Social influence-ranking service Klout released some interesting numbers yesterday showing BlackBerry users are more influential than Android or iPhone users. Take that, you smug RIM-hating jerks.
Klout reported that the average Blackberry user it tracks scored a 43.6. The average iPhone user was a 42, while Android users came in behind both at 4.6. The average score on Klout is 20. Justin Bieber scores a perfect 100, baby.
Klout tracks some 80 million people on Twitter, Facebook and LinkedIn. It then purports to measure influence by looking at how one’s posts on those networks affect others, and assigns a score from 0-100. It weeds out the bots, and places less importance on follower counts than it does action counts. For example, if you share a link, and many of your followers re-share it, or respond to it, or retweet it, that will raise your score. Likewise, if your network is made up of very influential people, that will also raise your Klout score.
Which sort of explains why BlackBerry users would win this thing. Who gets BlackBerrys? Corporate executives, often C-level types. My guess is that if you looked at the BlackBerry demographic on Klout, it would be an older and more professional user group than iPhone and Android with well-developed networks. Similarly, if you think about how many Android phones are free phones, it makes sense that a lot of those are going to end up in the hands of young people who haven’t had the time or inclination to develop the kind of peer networks their elders have.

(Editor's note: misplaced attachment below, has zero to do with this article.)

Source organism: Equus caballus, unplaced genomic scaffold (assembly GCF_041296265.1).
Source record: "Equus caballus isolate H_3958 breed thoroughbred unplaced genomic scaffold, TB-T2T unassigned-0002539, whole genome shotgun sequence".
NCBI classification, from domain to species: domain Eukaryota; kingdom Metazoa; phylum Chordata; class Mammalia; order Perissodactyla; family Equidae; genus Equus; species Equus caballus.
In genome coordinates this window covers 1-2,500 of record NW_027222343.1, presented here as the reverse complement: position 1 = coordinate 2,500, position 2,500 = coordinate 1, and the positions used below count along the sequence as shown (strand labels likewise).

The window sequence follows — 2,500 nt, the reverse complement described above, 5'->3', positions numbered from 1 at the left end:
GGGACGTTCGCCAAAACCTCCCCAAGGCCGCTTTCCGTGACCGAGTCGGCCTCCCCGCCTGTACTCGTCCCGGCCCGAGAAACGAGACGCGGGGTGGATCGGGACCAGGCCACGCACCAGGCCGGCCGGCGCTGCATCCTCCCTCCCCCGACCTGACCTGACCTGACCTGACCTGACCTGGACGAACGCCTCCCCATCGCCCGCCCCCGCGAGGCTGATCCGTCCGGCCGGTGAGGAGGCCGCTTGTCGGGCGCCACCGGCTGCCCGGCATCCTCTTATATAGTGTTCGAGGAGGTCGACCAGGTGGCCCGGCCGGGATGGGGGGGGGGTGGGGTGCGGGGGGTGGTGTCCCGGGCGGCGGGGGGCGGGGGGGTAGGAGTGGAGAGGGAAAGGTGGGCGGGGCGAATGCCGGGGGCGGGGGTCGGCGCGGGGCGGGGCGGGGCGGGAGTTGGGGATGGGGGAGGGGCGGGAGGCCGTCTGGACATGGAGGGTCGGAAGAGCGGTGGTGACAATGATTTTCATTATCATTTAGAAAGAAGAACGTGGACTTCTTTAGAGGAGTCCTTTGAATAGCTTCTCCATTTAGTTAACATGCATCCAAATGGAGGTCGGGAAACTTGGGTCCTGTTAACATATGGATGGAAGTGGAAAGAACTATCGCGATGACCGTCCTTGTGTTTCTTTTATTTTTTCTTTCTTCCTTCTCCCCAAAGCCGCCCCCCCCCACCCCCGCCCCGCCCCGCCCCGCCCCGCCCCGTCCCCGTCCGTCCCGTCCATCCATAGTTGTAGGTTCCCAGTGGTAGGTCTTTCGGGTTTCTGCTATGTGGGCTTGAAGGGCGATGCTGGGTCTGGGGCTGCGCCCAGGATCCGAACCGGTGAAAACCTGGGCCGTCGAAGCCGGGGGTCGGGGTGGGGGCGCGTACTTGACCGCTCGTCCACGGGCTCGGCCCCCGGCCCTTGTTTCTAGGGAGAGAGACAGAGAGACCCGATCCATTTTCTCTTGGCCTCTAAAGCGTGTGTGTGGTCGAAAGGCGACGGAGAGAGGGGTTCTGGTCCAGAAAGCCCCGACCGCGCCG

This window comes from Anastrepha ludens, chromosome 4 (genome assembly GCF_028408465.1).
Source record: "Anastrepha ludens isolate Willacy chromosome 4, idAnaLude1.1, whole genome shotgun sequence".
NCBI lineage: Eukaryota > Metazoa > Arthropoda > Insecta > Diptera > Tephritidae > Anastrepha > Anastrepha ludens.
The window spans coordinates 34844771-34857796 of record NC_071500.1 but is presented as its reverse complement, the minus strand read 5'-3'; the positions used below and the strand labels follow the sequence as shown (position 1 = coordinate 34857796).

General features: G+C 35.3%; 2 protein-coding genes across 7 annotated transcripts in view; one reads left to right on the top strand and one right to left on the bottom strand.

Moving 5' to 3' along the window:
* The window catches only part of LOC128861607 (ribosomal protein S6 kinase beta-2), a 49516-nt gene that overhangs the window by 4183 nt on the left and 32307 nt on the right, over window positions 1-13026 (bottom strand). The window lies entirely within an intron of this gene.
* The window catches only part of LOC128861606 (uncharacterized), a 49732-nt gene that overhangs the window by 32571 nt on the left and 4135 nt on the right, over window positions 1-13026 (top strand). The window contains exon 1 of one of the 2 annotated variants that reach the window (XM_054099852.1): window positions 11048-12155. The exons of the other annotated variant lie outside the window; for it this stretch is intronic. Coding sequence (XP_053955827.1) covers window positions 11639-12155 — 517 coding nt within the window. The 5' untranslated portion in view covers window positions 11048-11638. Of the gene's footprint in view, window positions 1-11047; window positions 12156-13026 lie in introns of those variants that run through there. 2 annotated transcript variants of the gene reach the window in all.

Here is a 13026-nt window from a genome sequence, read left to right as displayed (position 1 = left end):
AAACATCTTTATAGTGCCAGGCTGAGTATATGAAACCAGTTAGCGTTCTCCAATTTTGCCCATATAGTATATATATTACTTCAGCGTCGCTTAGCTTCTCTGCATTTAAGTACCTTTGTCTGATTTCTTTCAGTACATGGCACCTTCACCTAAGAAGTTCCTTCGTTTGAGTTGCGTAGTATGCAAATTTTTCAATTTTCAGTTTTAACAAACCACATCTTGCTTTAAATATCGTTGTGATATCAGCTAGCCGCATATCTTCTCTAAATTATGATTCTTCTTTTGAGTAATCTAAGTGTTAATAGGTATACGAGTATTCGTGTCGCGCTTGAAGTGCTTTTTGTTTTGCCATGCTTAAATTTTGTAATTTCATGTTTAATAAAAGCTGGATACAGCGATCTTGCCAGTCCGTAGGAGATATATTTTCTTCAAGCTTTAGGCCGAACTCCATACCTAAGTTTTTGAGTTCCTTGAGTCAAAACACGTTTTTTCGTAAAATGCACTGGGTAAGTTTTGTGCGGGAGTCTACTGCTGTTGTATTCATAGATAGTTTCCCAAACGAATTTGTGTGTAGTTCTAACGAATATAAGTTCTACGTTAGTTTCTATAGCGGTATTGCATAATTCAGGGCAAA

Which doesn’t necessarily make the findings true.
On one hand, I’m not sure I really trust the validity of anything Klout or PeerIndex or other social media ranking services report. Someone who keeps a very private Facebook page, or has a locked Twitter account, for example, may be hugely influential on a small number of followers with a resulting large ripple effect, yet still have a low score. And of course, doesn’t measure those who don’t use social media at all.